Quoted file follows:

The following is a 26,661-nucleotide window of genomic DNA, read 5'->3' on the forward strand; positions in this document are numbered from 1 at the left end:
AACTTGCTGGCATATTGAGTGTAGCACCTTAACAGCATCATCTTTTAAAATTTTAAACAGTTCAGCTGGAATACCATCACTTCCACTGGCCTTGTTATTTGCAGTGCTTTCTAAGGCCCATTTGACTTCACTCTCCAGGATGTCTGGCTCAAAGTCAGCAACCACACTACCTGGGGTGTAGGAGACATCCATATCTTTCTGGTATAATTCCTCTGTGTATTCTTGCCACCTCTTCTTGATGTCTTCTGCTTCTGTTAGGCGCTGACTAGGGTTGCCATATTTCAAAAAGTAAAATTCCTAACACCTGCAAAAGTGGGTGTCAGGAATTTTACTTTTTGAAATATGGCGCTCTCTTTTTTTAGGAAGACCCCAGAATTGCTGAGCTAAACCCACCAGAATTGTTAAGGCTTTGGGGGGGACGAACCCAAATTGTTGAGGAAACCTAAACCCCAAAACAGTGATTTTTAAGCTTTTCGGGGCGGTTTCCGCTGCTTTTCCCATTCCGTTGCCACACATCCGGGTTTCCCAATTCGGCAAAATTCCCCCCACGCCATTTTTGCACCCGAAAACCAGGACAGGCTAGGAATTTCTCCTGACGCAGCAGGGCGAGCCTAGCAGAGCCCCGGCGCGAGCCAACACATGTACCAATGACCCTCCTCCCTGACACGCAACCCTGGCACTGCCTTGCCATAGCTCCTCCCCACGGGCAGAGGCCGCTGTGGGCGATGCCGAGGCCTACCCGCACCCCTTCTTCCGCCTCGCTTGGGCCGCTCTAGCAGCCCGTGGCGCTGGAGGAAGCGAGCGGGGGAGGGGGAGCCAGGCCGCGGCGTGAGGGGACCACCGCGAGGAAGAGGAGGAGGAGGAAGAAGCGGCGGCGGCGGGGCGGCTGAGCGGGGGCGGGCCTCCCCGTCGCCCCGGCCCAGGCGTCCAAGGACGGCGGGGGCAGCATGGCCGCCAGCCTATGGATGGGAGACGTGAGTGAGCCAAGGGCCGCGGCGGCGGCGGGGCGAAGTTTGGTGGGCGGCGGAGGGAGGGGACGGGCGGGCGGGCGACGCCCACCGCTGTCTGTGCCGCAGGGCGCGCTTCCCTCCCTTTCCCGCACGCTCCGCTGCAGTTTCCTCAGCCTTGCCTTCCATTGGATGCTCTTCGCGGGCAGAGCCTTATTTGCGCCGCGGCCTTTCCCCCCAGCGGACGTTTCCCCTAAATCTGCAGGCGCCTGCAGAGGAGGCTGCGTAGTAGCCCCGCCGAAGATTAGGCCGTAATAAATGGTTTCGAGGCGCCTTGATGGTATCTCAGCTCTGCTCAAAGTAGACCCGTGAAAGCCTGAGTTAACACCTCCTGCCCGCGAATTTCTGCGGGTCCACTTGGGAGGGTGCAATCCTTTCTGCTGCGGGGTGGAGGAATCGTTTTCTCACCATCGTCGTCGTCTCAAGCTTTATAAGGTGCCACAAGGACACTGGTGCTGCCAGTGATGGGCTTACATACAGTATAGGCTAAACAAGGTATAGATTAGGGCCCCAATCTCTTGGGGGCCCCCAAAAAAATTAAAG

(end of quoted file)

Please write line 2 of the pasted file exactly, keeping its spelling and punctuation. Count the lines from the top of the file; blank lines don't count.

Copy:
AACTTGCTGGCATATTGAGTGTAGCACCTTAACAGCATCATCTTTTAAAATTTTAAACAGTTCAGCTGGAATACCATCACTTCCACTGGCCTTGTTATTTGCAGTGCTTTCTAAGGCCCATTTGACTTCACTCTCCAGGATGTCTGGCTCAAAGTCAGCAACCACACTACCTGGGGTGTAGGAGACATCCATATCTTTCTGGTATAATTCCTCTGTGTATTCTTGCCACCTCTTCTTGATGTCTTCTGCTTCTGTTAGGCGCTGACTAGGGTTGCCATATTTCAAAAAGTAAAATTCCTAACACCTGCAAAAGTGGGTGTCAGGAATTTTACTTTTTGAAATATGGCGCTCTCTTTTTTTAGGAAGACCCCAGAATTGCTGAGCTAAACCCACCAGAATTGTTAAGGCTTTGGGGGGGACGAACCCAAATTGTTGAGGAAACCTAAACCCCAAAACAGTGATTTTTAAGCTTTTCGGGGCGGTTTCCGCTGCTTTTCCCATTCCGTTGCCACACATCCGGGTTTCCCAATTCGGCAAAATTCCCCCCACGCCATTTTTGCACCCGAAAACCAGGACAGGCTAGGAATTTCTCCTGACGCAGCAGGGCGAGCCTAGCAGAGCCCCGGCGCGAGCCAACACATGTACCAATGACCCTCCTCCCTGACACGCAACCCTGGCACTGCCTTGCCATAGCTCCTCCCCACGGGCAGAGGCCGCTGTGGGCGATGCCGAGGCCTACCCGCACCCCTTCTTCCGCCTCGCTTGGGCCGCTCTAGCAGCCCGTGGCGCTGGAGGAAGCGAGCGGGGGAGGGGGAGCCAGGCCGCGGCGTGAGGGGACCACCGCGAGGAAGAGGAGGAGGAGGAAGAAGCGGCGGCGGCGGGGCGGCTGAGCGGGGGCGGGCCTCCCCGTCGCCCCGGCCCAGGCGTCCAAGGACGGCGGGGGCAGCATGGCCGCCAGCCTATGGATGGGAGACGTGAGTGAGCCAAGGGCCGCGGCGGCGGCGGGGCGAAGTTTGGTGGGCGGCGGAGGGAGGGGACGGGCGGGCGGGCGACGCCCACCGCTGTCTGTGCCGCAGGGCGCGCTTCCCTCCCTTTCCCGCACGCTCCGCTGCAGTTTCCTCAGCCTTGCCTTCCATTGGATGCTCTTCGCGGGCAGAGCCTTATTTGCGCCGCGGCCTTTCCCCCCAGCGGACGTTTCCCCTAAATCTGCAGGCGCCTGCAGAGGAGGCTGCGTAGTAGCCCCGCCGAAGATTAGGCCGTAATAAATGGTTTCGAGGCGCCTTGATGGTATCTCAGCTCTGCTCAAAGTAGACCCGTGAAAGCCTGAGTTAACACCTCCTGCCCGCGAATTTCTGCGGGTCCACTTGGGAGGGTGCAATCCTTTCTGCTGCGGGGTGGAGGAATCGTTTTCTCACCATCGTCGTCGTCTCAAGCTTTATAAGGTGCCACAAGGACACTGGTGCTGCCAGTGATGGGCTTACATACAGTATAGGCTAAACAAGGTATAGATTAGGGCCCCAATCTCTTGGGGGCCCCCAAAAAAATTAAAG